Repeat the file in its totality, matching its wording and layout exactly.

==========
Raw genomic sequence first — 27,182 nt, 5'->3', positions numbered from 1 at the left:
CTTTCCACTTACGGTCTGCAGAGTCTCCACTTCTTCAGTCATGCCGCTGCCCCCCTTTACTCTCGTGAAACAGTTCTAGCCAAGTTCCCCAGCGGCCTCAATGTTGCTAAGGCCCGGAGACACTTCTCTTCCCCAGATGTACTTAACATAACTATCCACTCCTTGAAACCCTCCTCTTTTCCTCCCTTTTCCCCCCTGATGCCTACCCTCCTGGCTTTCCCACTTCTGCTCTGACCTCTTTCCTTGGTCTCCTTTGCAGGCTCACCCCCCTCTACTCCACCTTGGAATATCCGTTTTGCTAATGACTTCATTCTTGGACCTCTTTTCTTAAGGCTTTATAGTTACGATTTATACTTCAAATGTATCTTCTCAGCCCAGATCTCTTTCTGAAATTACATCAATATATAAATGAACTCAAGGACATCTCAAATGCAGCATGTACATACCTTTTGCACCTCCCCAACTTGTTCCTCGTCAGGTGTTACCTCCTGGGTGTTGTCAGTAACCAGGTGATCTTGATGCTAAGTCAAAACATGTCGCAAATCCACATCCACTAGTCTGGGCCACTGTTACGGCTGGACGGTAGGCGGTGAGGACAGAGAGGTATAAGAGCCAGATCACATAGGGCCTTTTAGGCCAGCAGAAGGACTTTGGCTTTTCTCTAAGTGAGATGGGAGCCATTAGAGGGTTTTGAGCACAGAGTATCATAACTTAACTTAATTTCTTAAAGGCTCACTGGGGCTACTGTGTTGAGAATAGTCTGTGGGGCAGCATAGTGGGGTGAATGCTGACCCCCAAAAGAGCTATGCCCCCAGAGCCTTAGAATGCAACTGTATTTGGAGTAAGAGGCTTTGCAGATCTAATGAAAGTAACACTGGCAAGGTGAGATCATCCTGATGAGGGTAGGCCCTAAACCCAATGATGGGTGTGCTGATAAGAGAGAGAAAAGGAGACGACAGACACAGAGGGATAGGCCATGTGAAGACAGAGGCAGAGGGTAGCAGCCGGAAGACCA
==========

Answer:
Raw genomic sequence first — 27,182 nt, 5'->3', positions numbered from 1 at the left:
CTTTCCACTTACGGTCTGCAGAGTCTCCACTTCTTCAGTCATGCCGCTGCCCCCCTTTACTCTCGTGAAACAGTTCTAGCCAAGTTCCCCAGCGGCCTCAATGTTGCTAAGGCCCGGAGACACTTCTCTTCCCCAGATGTACTTAACATAACTATCCACTCCTTGAAACCCTCCTCTTTTCCTCCCTTTTCCCCCCTGATGCCTACCCTCCTGGCTTTCCCACTTCTGCTCTGACCTCTTTCCTTGGTCTCCTTTGCAGGCTCACCCCCCTCTACTCCACCTTGGAATATCCGTTTTGCTAATGACTTCATTCTTGGACCTCTTTTCTTAAGGCTTTATAGTTACGATTTATACTTCAAATGTATCTTCTCAGCCCAGATCTCTTTCTGAAATTACATCAATATATAAATGAACTCAAGGACATCTCAAATGCAGCATGTACATACCTTTTGCACCTCCCCAACTTGTTCCTCGTCAGGTGTTACCTCCTGGGTGTTGTCAGTAACCAGGTGATCTTGATGCTAAGTCAAAACATGTCGCAAATCCACATCCACTAGTCTGGGCCACTGTTACGGCTGGACGGTAGGCGGTGAGGACAGAGAGGTATAAGAGCCAGATCACATAGGGCCTTTTAGGCCAGCAGAAGGACTTTGGCTTTTCTCTAAGTGAGATGGGAGCCATTAGAGGGTTTTGAGCACAGAGTATCATAACTTAACTTAATTTCTTAAAGGCTCACTGGGGCTACTGTGTTGAGAATAGTCTGTGGGGCAGCATAGTGGGGTGAATGCTGACCCCCAAAAGAGCTATGCCCCCAGAGCCTTAGAATGCAACTGTATTTGGAGTAAGAGGCTTTGCAGATCTAATGAAAGTAACACTGGCAAGGTGAGATCATCCTGATGAGGGTAGGCCCTAAACCCAATGATGGGTGTGCTGATAAGAGAGAGAAAAGGAGACGACAGACACAGAGGGATAGGCCATGTGAAGACAGAGGCAGAGGGTAGCAGCCGGAAGACCA